This morning I found joy while walking in the early morning, I saw a deer, rabbits and a buzzard, I found joy while picking wild garlic to put in the bread I plan to bake today. Where will you find joy today?

Making memories

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During this last week in my nurture work, I have been thinking about how I help children to make good memories about their time in reception class. This is part of my thinking and preparing around transition work. For the children I am working with some transitions are the movement onto the next class at the end of the school year, and for other children, it is transitions of moving away.

One of the activities I do each year is get children to take photos of what they enjoy doing in school, the children love this, together we wander around the classroom and school, and they take photos of the things which are important to them and that they enjoy. I usually make these into a simple book for them, but this year I have bought scrapbooks, and I will print out the photos and get the children to stick in their photos and make comments about their photos. We will also take pictures over the coming weeks of activities they are enjoying in school; this might include a picture of their TA and teacher, hand prints of them and their friends. We will use this scrapbook together to share with their future teacher and Ta and then the child can take it home with them over the holidays, to share with family and remember their good memories.

As adults we have an important role in helping children to make positive memories about their time with us. Having positive memories that we can recall enhances children’s wellbeing and also our wellbeing. I know when I am feeling stressed or low I will look at photos of positive times with my family and friends , this helps me to remember times when I felt happy.

As well as thinking about how I help the children I work with to have positive times and good wellbeing I also need to be mindful of my own, so this morning I went for a walk with my husband in the local woods, looking for Bluebells and taking photos to act as a reminder.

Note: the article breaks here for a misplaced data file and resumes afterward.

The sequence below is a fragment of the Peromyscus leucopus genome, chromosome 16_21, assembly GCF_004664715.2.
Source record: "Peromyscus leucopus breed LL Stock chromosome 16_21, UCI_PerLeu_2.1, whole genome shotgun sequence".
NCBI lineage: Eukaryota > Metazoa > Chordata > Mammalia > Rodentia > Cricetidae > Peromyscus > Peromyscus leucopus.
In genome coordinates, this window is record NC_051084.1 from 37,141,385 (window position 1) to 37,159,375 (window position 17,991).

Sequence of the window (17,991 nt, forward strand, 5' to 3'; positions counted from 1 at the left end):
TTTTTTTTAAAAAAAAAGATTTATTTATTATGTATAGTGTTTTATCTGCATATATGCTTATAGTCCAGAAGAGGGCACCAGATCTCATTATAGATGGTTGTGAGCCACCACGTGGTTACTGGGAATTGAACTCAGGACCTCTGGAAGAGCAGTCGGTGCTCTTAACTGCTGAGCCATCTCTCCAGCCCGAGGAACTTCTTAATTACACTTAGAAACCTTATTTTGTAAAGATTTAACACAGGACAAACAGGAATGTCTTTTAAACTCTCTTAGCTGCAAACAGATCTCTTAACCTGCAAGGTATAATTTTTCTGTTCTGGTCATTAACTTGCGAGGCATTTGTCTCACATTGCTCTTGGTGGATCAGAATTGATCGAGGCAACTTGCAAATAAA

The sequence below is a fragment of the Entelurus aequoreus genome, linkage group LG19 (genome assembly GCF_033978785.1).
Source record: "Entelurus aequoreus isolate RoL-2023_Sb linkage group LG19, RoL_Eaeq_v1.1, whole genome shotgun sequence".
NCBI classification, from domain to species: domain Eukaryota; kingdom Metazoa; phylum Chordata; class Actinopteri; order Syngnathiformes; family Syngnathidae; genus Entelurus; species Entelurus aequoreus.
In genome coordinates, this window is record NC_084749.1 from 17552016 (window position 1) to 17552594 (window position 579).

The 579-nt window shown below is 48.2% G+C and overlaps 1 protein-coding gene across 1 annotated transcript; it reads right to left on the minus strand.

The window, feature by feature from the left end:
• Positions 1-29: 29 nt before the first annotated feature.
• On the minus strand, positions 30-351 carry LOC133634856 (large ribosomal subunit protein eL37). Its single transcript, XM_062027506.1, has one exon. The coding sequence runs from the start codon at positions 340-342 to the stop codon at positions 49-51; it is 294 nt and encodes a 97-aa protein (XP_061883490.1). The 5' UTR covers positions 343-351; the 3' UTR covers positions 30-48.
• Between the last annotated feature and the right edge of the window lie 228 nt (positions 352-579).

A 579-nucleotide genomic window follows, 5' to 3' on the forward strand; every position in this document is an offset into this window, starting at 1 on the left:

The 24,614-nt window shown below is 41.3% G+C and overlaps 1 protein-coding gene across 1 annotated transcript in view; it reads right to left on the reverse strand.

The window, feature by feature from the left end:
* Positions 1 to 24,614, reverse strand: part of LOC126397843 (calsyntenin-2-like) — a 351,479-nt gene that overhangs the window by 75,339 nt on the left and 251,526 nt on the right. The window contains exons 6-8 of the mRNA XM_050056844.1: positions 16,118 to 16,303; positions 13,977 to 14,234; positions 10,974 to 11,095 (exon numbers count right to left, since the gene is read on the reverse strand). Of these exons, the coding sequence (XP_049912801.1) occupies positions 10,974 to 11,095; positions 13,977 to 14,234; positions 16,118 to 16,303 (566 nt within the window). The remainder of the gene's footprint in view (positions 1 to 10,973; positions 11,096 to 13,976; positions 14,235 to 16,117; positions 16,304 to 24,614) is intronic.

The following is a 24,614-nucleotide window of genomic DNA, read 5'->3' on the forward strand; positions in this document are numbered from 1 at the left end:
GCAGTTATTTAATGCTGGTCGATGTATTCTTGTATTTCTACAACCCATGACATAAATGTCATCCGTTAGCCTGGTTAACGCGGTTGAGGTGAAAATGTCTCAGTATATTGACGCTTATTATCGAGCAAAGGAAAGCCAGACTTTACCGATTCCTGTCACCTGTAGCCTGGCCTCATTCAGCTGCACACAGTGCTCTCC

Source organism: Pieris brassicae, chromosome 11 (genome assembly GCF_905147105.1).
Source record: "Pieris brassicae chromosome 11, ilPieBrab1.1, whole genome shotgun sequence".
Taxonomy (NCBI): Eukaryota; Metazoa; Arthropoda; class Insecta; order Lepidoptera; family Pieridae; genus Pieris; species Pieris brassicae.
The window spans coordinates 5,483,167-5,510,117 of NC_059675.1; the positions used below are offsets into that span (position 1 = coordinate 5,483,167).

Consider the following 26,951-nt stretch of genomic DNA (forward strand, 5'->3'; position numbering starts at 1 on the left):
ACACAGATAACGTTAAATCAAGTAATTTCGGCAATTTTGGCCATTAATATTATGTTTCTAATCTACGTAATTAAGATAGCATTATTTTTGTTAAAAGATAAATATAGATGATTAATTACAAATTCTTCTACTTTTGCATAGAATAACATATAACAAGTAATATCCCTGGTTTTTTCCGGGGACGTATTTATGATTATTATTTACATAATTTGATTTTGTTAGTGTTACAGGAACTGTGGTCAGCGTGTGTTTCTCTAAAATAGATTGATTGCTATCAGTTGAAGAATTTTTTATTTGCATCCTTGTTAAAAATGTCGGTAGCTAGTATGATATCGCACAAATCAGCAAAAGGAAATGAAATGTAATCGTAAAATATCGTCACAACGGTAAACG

Growing

 

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These last few weeks I have been growing plants with children, we planted cress faces and planted peas in pots. I love the activity of growing plants with children,  it is hugely sensory and the children I work with need many sensory experiences to help them feel calm and in touch with their feeling and emotions. Also, there is something very beautiful about seeing a child who can find life and school challenging to be supported to nurture and grow something; it can give them a massive sense of achievement. As I went back into school this week all the children were excitedly showing me the peas that had started growing ( the cress worked less well!). The children were all taking such pride in watering and checking on their plant each day. There is the risk the plants won’t grow; we discovered cress doesn’t survive the weekend without being watered, but the staff and I were able to support the children to understand this and think about what we could try differently. The activity of growing something with children is an excellent way to help them with their wellbeing. It gives them sensory experiences; we can use lots of emotion language while doing it, we can talk about the importance of being cared for and tell children ‘ my job is to care for you and together we are gong to care for this plant’.